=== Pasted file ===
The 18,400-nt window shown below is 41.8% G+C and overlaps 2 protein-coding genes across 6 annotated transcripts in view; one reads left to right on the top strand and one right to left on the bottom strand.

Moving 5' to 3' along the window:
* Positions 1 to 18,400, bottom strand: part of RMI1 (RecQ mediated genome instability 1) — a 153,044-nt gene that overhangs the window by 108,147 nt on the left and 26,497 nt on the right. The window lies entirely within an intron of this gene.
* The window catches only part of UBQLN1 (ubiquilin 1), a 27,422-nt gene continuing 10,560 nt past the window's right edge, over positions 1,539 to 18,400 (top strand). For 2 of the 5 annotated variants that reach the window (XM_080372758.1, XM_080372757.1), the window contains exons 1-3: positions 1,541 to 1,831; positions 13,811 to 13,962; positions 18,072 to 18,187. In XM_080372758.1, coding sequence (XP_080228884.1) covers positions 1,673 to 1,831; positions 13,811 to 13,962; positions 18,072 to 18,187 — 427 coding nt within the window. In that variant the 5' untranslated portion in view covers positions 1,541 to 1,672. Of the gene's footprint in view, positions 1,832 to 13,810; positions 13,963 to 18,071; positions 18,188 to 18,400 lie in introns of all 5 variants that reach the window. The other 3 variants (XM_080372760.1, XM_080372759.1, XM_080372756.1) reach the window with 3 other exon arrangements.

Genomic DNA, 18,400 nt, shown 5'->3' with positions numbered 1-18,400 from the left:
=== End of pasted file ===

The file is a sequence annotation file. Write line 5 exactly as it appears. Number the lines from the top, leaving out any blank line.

Genomic DNA, 18,400 nt, shown 5'->3' with positions numbered 1-18,400 from the left: